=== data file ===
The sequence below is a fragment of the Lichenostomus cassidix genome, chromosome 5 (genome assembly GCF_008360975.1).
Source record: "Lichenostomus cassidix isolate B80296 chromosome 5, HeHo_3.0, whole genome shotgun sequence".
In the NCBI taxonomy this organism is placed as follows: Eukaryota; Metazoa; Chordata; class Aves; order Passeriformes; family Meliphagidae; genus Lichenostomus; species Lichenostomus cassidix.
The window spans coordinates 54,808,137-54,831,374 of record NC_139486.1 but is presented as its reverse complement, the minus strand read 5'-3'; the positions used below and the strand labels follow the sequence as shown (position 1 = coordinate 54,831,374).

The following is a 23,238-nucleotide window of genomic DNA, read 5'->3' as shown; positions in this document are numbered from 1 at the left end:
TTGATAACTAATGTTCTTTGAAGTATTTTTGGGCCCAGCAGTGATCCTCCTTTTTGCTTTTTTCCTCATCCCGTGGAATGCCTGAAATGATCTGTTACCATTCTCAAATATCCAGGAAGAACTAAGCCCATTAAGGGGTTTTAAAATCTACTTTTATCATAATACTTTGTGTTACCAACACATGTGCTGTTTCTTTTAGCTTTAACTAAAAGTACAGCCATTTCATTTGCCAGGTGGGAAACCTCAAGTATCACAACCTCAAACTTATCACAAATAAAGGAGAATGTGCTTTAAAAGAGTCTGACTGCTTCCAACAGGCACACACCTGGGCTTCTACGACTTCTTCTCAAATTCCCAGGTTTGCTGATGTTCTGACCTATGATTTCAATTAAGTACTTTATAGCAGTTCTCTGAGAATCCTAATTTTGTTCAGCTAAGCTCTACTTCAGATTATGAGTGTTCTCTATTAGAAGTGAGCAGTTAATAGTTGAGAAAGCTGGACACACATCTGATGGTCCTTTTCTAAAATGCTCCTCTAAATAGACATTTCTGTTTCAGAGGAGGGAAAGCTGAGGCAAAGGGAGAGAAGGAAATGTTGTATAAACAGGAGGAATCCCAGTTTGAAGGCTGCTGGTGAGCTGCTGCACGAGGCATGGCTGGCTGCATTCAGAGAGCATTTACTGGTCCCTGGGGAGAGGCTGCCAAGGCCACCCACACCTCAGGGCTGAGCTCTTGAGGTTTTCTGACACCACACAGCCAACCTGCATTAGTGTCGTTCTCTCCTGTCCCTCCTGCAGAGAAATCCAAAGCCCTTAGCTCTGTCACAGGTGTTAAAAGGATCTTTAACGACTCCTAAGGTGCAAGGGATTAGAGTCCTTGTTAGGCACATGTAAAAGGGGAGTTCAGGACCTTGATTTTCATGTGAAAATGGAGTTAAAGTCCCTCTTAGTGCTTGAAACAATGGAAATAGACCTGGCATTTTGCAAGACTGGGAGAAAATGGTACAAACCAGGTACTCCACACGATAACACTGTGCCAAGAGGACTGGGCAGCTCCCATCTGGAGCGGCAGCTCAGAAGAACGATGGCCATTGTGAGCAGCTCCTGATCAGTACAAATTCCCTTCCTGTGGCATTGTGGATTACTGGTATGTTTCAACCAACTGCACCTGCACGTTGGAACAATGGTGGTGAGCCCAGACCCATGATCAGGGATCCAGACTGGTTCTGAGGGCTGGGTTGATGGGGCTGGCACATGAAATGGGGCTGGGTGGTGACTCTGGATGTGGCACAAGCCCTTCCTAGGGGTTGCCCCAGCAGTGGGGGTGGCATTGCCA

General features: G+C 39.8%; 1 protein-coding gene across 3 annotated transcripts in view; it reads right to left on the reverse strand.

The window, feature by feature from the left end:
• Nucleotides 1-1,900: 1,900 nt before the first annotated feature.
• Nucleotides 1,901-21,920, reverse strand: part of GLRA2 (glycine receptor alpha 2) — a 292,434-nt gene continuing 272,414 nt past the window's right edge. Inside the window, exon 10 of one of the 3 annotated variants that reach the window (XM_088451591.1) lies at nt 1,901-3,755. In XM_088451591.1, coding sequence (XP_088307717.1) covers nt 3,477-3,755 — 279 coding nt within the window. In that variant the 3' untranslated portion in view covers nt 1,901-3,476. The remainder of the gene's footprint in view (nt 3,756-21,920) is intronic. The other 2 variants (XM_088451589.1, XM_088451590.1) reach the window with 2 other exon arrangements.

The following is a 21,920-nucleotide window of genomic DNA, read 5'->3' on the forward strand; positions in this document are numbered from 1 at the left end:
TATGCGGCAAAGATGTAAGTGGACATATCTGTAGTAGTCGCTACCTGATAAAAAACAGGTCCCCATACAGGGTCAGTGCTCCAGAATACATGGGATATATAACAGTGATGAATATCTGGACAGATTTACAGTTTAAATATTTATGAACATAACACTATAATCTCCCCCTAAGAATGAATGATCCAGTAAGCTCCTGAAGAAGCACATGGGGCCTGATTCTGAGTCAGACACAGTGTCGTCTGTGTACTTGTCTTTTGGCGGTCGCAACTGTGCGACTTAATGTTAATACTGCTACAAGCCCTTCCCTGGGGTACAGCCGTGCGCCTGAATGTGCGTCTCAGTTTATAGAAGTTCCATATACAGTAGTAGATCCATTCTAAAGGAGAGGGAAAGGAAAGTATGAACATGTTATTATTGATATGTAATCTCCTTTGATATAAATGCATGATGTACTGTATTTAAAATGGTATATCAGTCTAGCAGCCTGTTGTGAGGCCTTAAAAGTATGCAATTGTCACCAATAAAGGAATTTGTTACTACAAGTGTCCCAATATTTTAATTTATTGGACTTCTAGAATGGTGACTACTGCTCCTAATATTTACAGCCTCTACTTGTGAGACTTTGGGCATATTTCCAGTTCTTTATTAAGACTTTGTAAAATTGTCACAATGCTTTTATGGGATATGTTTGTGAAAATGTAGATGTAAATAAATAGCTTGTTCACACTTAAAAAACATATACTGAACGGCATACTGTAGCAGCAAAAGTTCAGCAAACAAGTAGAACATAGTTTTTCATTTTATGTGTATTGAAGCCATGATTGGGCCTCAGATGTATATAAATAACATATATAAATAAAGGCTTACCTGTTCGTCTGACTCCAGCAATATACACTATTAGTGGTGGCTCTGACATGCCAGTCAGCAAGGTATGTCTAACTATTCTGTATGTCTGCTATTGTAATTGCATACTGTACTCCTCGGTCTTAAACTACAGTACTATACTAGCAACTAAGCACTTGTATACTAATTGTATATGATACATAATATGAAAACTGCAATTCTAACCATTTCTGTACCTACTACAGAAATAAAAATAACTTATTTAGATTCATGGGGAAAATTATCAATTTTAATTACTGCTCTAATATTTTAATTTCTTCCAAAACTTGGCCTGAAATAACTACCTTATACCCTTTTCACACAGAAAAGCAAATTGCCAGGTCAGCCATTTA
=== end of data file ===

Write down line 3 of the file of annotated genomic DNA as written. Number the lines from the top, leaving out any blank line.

In the NCBI taxonomy this organism is placed as follows: Eukaryota; Metazoa; Chordata; class Aves; order Passeriformes; family Meliphagidae; genus Lichenostomus; species Lichenostomus cassidix.